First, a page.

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Opinion: Three ways we can improve access to timely, affordable mental health care

3 min read
mental health

A recent survey by Suicide Prevention Australia found 40 per cent of Australians reported cost-of-living pressures and personal debt has caused them elevated distress compared with August last year. In the same survey, frontline services ranked the rising cost of living as the biggest risk to suicide rates. This comes at a time when we’re still recovering from the devastating mental health impacts of the pandemic, causing many to experience isolation and uncertainty. Data from the Australian Institute of Health and Welfare shows a 25 per cent jump in the number of people seeking mental health services last year compared with the same time pre-pandemic.

Unfortunately, we just don’t have enough affordable mental health support options that are easily accessible in order to cope with the rising demand for care. Our Medicare system can’t cope and many are left waiting too long to access care or face paying huge costs by going private, and even then, it can be hard to get in.

Data from the 2020-21 Productivity Commission found about 17 per cent of people living in NSW with a mental health condition delayed seeing a psychologist due to cost. At the same time, if people do choose to seek care, wait times for mental health specialist services have grown to more than six months in parts of the state.

It’s clear that we need to do more to address the lack of affordable and accessible mental healthcare, but how?

Fund innovative solutions

First of all, we need to think differently about how we offer mental health care to those who need it the most. There are social enterprise models that exist, like ours at Rough Patch, which helps lower-income clients only pay what they can afford, whilst still paying counsellors competitively.

Now is the time for governments (and philanthropists alike) to consider investing in innovative models to solve the very real mental health crisis we are living through. Otherwise, we will see a continued rise in long-term mental health issues and rising healthcare costs for the government.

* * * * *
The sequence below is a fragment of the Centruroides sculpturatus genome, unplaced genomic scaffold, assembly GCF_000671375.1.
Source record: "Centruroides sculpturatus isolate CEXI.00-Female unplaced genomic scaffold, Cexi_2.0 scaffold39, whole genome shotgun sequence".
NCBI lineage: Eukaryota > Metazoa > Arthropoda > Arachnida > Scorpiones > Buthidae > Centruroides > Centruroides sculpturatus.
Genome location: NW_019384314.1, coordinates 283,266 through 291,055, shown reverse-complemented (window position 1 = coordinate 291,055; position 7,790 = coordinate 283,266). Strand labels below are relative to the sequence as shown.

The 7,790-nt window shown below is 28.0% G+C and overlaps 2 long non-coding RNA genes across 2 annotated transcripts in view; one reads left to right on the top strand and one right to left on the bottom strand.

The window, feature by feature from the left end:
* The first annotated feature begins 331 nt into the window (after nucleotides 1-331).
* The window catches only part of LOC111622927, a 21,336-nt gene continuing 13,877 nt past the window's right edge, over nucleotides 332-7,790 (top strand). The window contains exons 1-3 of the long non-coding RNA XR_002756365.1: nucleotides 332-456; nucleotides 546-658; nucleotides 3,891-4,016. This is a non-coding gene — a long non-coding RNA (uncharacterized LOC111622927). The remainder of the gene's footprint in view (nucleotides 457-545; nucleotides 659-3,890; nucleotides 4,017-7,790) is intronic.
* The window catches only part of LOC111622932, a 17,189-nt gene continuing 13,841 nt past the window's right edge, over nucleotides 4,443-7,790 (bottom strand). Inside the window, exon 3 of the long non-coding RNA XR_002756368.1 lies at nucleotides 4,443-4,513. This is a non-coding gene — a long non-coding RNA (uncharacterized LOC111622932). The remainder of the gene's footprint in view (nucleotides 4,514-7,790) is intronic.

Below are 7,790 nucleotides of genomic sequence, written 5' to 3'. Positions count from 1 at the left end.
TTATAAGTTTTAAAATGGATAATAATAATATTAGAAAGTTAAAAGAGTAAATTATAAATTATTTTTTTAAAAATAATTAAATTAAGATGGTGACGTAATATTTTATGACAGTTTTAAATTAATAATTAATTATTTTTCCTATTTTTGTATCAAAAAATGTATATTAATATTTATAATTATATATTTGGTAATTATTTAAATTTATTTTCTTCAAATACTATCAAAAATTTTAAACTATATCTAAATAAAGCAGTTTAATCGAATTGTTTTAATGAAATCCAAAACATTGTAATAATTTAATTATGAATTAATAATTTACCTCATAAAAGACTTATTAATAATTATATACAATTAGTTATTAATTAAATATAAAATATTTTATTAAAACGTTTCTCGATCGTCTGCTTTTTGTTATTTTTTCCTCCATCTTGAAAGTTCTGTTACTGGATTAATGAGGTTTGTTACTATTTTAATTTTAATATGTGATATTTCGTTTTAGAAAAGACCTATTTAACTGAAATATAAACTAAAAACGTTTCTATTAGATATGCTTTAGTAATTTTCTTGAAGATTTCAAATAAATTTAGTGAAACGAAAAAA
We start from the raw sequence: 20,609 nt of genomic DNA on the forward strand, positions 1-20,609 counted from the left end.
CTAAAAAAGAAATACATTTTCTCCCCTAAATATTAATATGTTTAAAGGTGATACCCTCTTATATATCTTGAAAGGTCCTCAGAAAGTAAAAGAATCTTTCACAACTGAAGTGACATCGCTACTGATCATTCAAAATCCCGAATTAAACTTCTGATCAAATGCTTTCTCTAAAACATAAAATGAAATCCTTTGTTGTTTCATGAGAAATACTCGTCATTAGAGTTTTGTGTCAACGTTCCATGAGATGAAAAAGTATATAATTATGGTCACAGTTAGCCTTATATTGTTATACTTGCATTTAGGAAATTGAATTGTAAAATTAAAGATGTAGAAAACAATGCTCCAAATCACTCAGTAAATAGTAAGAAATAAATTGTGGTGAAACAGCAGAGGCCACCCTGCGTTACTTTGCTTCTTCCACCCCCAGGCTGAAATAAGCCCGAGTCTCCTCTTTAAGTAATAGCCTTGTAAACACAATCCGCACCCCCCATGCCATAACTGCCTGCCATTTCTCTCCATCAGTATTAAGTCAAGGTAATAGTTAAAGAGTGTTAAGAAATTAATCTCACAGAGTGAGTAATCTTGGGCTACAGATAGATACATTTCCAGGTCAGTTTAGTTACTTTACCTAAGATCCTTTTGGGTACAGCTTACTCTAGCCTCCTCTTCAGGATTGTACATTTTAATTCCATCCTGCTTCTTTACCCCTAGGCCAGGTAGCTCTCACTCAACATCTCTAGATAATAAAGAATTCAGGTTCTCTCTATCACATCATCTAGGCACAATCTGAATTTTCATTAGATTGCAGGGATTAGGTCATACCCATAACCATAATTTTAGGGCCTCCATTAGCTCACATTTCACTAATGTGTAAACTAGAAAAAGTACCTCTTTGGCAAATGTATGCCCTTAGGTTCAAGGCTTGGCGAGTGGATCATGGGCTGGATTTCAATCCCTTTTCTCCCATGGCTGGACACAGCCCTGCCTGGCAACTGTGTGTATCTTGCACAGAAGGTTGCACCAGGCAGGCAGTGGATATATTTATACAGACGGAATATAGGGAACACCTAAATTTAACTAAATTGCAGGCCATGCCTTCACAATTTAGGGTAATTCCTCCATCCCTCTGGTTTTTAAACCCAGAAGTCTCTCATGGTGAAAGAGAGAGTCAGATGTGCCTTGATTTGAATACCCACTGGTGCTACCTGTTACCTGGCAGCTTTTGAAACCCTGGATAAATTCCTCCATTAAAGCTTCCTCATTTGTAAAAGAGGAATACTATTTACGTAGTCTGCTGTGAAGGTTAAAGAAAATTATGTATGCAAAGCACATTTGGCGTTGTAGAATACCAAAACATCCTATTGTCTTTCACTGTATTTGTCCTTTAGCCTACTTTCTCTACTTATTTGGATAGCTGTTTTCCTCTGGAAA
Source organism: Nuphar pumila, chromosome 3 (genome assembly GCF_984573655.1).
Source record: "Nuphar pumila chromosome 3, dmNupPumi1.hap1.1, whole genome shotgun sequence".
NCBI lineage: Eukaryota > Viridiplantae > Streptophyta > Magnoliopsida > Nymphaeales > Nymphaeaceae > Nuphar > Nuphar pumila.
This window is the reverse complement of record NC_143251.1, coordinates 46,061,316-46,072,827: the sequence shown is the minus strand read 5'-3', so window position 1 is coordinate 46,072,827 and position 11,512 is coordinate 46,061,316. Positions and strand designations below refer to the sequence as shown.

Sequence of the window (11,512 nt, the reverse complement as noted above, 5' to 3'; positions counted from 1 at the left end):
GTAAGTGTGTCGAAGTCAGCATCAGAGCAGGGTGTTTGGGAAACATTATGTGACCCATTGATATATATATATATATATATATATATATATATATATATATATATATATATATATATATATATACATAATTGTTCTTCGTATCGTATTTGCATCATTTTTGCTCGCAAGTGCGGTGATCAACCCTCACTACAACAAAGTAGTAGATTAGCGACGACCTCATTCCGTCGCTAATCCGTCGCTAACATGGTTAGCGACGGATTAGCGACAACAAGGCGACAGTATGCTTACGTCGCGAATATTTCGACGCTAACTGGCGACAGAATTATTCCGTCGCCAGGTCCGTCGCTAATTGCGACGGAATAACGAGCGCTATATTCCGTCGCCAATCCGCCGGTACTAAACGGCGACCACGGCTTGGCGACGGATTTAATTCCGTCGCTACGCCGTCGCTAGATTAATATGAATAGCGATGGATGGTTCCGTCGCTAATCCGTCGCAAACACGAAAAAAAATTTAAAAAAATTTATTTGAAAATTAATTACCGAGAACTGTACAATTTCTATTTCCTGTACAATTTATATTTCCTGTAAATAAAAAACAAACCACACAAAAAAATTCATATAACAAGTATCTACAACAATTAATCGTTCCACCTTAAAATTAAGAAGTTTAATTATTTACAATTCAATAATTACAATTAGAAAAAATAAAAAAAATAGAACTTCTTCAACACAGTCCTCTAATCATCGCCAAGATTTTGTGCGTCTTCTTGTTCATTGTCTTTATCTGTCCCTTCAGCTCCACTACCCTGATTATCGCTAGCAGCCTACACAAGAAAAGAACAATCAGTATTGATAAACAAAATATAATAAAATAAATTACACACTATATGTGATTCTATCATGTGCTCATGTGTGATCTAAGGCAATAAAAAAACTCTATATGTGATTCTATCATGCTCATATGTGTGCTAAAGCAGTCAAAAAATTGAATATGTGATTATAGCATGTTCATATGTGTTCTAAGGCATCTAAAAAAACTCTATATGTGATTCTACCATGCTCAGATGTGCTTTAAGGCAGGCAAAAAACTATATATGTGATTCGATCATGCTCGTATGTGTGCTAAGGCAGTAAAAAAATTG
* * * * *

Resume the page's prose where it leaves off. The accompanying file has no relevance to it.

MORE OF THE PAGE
Multi-disciplinary approaches to treatment

There are many highly-experienced counsellors available in the workforce that the government won’t approve for Medicare rebates. Psychologists are not the only answer to the mental health crisis; we also need counsellors, social workers, mental health nurses, occupational therapists and other mental health professionals to address the breadth of the problem. These mental health providers are also bringing different experiences and training to the table. Seeing a psychologist is not the right fit for everyone.

Increased wages/fees

Mental health professionals are highly trained, do an extremely stressful job, and hold a lot of responsibility. While the fees that clients pay are inaccessible for many, the costs of being a mental health provider are equally high, and wages are often much lower than the cost to the client.

It might seem counterintuitive to increase wages and fees if we’re trying to increase affordable care options, however, if we want to increase the capacity of the system by attracting people into the profession and making sure they stay, we need to make sure clinicians wages match the intensity of their job. This will ensure a well-equipped, mentally healthy workforce with longevity.

Mental health providers experience mental ill-health and distress themselves, and we need to pay them a wage commensurate with their training, responsibility and compassion so they can take care of themselves and in turn, take care of others.

If we can’t find a way to provide affordable, accessible care, it will lead to long-term mental health issues along with rising healthcare costs for the government. However, there are solutions, whether that be government funding for innovative social enterprise models or re-thinking the system so that we can increase the number of mental healthcare workers. We need to be thinking about mental health care as a prevention mechanism, rather than a stop-gap.

Related: NFP Leaders share workplace mental health commentaries

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Amber Rules is a psychotherapist, counsellor, group therapist, clinical supervisor and mental health trainer. She has lived experience of the impact and complexities of trauma and addiction in her family, and is a lifelong devotee of counselling as a means to healing, understanding, growing, and thriving. Amber founded Rough Patch to provide affordable counselling and mental healthcare services in Sydney's Inner West. Its mission is to destigmatise mental health conversations and make counselling more affordable and accessible to all.


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